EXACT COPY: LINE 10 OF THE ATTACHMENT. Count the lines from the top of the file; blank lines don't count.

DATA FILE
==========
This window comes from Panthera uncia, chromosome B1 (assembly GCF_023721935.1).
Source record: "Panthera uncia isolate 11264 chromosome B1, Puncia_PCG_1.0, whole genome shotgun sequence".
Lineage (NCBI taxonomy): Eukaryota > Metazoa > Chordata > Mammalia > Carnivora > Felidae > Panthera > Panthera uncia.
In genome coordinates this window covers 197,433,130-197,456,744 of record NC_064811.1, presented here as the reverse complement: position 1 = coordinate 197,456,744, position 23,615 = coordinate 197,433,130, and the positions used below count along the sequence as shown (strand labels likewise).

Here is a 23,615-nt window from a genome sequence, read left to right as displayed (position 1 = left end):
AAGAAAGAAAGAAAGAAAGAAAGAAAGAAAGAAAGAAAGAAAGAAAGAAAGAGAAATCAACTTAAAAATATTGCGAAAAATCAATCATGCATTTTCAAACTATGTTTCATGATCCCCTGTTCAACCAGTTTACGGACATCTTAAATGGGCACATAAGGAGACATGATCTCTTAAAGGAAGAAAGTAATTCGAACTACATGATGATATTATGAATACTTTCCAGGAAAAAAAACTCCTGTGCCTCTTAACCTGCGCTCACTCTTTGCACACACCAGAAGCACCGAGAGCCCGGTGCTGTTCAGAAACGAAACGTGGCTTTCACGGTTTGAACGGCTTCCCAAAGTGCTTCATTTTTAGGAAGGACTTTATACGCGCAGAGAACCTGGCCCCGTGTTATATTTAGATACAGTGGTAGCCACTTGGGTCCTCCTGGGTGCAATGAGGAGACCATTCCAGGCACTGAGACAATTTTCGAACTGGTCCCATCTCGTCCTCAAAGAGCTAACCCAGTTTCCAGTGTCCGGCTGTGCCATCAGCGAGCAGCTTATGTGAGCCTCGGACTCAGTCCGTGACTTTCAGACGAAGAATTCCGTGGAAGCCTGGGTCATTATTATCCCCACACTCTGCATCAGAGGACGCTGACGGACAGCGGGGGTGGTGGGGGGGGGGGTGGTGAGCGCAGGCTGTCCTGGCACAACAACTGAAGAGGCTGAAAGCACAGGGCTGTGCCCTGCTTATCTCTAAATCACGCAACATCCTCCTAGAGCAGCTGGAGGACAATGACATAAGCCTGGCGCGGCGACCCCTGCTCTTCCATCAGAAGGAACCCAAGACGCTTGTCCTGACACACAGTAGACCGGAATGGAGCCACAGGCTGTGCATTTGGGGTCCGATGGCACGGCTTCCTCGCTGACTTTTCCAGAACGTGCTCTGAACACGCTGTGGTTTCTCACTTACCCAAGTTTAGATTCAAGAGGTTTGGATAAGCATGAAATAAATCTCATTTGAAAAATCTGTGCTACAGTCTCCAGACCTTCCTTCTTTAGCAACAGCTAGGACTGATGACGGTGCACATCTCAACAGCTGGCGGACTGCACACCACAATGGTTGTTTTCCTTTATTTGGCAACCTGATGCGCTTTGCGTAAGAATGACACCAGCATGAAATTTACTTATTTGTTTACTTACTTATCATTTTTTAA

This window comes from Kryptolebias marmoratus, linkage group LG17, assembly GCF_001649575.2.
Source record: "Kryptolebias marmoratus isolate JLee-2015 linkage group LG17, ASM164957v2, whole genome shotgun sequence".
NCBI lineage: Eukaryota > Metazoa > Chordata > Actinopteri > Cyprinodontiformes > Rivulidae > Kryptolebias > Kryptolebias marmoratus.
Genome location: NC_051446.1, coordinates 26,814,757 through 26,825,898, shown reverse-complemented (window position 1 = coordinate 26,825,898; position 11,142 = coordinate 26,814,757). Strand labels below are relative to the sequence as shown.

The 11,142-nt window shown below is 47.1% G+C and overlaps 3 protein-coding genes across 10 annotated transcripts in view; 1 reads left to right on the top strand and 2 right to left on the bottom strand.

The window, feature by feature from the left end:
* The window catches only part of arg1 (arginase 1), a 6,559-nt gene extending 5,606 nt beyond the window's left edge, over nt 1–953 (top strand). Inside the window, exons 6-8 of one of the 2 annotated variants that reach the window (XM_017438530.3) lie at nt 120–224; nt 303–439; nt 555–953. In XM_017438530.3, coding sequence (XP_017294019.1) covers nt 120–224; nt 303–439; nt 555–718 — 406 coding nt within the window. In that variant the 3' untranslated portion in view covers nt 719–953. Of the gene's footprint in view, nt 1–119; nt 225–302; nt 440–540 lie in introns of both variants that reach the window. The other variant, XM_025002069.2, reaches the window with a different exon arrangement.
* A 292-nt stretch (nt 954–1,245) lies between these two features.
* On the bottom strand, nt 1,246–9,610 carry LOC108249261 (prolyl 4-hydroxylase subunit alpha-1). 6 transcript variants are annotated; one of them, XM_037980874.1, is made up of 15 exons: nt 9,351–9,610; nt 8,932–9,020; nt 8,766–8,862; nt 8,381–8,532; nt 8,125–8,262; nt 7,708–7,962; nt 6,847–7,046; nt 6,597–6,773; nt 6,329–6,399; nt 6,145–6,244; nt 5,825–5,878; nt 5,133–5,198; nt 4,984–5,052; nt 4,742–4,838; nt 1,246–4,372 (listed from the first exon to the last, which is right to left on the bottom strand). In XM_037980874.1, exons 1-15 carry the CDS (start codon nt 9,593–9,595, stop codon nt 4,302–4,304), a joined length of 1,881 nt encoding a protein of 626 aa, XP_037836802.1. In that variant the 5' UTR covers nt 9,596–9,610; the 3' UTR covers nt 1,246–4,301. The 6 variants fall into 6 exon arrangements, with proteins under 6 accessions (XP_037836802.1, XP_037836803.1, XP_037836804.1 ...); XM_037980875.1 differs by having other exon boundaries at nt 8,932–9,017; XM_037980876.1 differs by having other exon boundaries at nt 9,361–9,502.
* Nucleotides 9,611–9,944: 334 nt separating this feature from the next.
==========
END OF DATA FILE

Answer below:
Genome location: NC_051446.1, coordinates 26,814,757 through 26,825,898, shown reverse-complemented (window position 1 = coordinate 26,825,898; position 11,142 = coordinate 26,814,757). Strand labels below are relative to the sequence as shown.